Rajnath Singh recently said that ‘No First Use’ nuclear doctrine may change

In News Recently, The Defence Minister of India, Rajnath Singh, has hinted that India might change its ‘No First Use’ (NFU) policy regarding nuclear weapons. What happens in the future depends on the “circumstances”. The statement was made at Pokhran, Rajasthan, where he was visiting on the first death anniversary of former PM Atal Bihari Vajpayee. A Major Shift The statement is a major shift from the past. Since 2003 India has officially adopted ‘No First Use’ Doctrine for the use of Nuclear weapons. In 1998, shortly after India tested nuclear weapons at Pokhran, the then PM Atal Bihari Vajpayee, speaking in a debate on foreign policy in the Lok Sabha categorically stated that India will not use nuclear weapons against non-nuclear States and not be the first to use them against nuclear States. The Defence minister hints this policy might change in the future depending on the situation. Background India declared itself a nuclear weapons power after conducting five underground tests in May 1998 at Pokhran. India needed a deterrent against nuclear-armed China, at the time of the tests but was also concerned with Pakistan’s nuclear capabilities. Pakistan in retaliation conducted 6 nuclear tests a few days after India. In 1999, India explicitly stated its nuclear doctrine that committed of No First Use — that is it would never carry out a nuclear first-strike. India’s nuclear doctrine says "nuclear weapons will only be used in retaliation against a nuclear attack on Indian territory or on Indian forces anywhere" Thus, the NFU policy went along with credible minimum deterrence. No First Use No first use (NFU) refers to a pledge or a policy by a nuclear power not to use nuclear weapons as a means of warfare unless first attacked by an adversary using nuclear weapons. The concept applies to chemical and biological warfare. Countries pledging No First Use China became the first country, after conducting the nuclear tests in 1964, to come up with the No First Use pledge. India, in August 1999, released a draft of the doctrine which asserts that nuclear weapons are solely for deterrence and that India will pursue a policy of "retaliation only". However, the only official version of the pledge comes from the press statement of 4 January 2003, following a Cabinet Committee on Security discussion. Pakistan, Russia, the United Kingdom, the United States, and France say they will use nuclear weapons against either nuclear or non-nuclear states only in the case of invasion or other attacks against their territory or against one of their allies. They are not committed to NFU. No First Use- Its need and how it has served India? India adopted the NFU policy at the time of its nuclear tests as a broader diplomatic project of mainstreaming India as a nuclear power, which is not a signatory to the Nuclear Non-Proliferation Treaty (NPT). There was a diplomatic pressure building up on India from major world powers such as the United States to sign the Comprehensive Test Ban Treaty (CTBT), which India termed as discriminatory. The civil nuclear deal with the US in 2005 and 2008 waiver by the Nuclear Suppliers Group to a non-NPT signatory country is seen as a major success of the NFU doctrine and places India in the list of responsible nuclear States. NFU doctrine is cheaper to implement in a developing country like India which has many economic targets. Arguments for Revisiting the NFU doctrine Security has always been dynamic concept. The geopolitical and economic situation has changed drastically since India first stated this policy in 1999. Experts believe NFU isn't dead, but it's now meaningless. The development of Pakistani Tactical Nuclear Weapons (TNWs) and its repeated statements that it would not hesitate to use such weapons first in the event India crossed its red lines has made India be concerned about a shift in its strategy including the NFU. NFU was only a political decision that every country revisits according to the need of the hour and it has never been binding but a unilaterally stated policy of our country. Concerns It is not a matter of dropping the word ‘No’ from NFU but the real concern is making the first use of nuclear warheads credible. China might seize this opportunity to denigrate India’s status as a responsible nuclear power. It might create a problem for India which aims a membership in the Nuclear Suppliers Group and a permanent seat in the UN Security Council.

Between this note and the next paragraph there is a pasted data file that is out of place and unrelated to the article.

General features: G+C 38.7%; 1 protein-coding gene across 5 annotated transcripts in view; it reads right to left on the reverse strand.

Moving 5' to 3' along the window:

Sources: Wikipedia and various news analysis

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